Jonathan Lipnicki says he was bullied 'relentlessly' in school after 'Jerry Maguire'

The actor was 6 when he appeared in the hit film..

ByTAYLOR MAPLE
March 16, 2017, 11:02 AM
PHOTO: Jonathan Lipnicki attends the 2016 Chiller Theater Expo at Parsippany Hilton, April 22, 2016 in Parsippany, N. J.
Jonathan Lipnicki attends the 2016 Chiller Theater Expo at Parsippany Hilton, April 22, 2016 in Parsippany, N. J.
Bobby Bank/WireImage

— -- Many may know Jonathan Lipnicki best for his role as Renee Zellweger's adorable son in the 1996 film "Jerry Maguire."

Lipnicki, who was 6 when the hit film came out, is still a working actor and is speaking out about the struggles that ensued from his childhood fame. In a pair of Instagram posts, Lipnicki reveals that when his early success led to his being bullied in school he suffered anxiety and depression.

PHOTO: Jonathan Lipnicki talks on a phone in a scene from the film "Jerry Maguire," in 1996.
Jonathan Lipnicki talks on a phone in a scene from the film "Jerry Maguire," in 1996.
TriStar/Getty Images

"As a kid/teen I was made fun of relentlessly by some people who are now even my friends on FB," he wrote in the caption. "I was told I was a has-been and would never book a job again. I was made to feel like garbage every day of middle school to the point where I had a panic attack every night before school, because I wondered how I would get through the next day."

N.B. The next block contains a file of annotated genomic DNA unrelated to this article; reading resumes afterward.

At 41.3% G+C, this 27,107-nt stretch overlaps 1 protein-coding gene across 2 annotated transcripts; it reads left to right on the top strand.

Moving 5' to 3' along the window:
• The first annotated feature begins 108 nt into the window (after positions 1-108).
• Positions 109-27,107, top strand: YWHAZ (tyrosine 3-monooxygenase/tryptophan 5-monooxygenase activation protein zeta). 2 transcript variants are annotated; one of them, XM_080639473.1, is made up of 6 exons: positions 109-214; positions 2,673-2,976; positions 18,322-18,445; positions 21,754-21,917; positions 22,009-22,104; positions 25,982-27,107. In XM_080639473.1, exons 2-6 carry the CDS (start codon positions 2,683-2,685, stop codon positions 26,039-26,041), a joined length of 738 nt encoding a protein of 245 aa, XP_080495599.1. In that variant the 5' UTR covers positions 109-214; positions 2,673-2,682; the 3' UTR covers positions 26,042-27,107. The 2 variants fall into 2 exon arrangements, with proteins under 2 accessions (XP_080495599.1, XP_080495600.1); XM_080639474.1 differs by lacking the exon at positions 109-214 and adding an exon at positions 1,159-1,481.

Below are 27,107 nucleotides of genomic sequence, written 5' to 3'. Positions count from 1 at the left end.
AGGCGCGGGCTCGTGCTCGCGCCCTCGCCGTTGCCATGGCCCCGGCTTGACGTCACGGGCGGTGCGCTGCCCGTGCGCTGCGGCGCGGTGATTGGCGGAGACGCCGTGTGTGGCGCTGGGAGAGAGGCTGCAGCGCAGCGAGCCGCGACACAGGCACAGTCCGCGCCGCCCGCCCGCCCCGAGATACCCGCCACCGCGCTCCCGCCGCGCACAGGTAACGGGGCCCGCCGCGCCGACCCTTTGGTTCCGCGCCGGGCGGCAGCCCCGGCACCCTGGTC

Now Lipnicki, 26, said he's passed the milestone of having made more movies as an adult than he did as a child -- his IMDB page lists seven projects for 2017 alone. He said that although they may not be large studio films or wide releases, they are in theaters.

"I am chasing my dreams and I couldn't be happier," he wrote.

In a second post, he went on to say that he plans on speaking even more about these issues.

"Honestly it's scary to share the most personal stuff that has happened to me, but I really hope it can resonate with some kids out there," he wrote, adding that he did an interview about the anxiety and depression he suffered.

Lipnicki thanked those who support him and said he hoped children dealing with similar issues will find hope in his story.

"Thanks to everyone for the support but I would like to tell you I don't need sympathy," he wrote. I'm here because I'm tough. I'm here to help others by sharing my experience. I'm not a victim, I'm a survivor and kids will hopefully see that they can be too."

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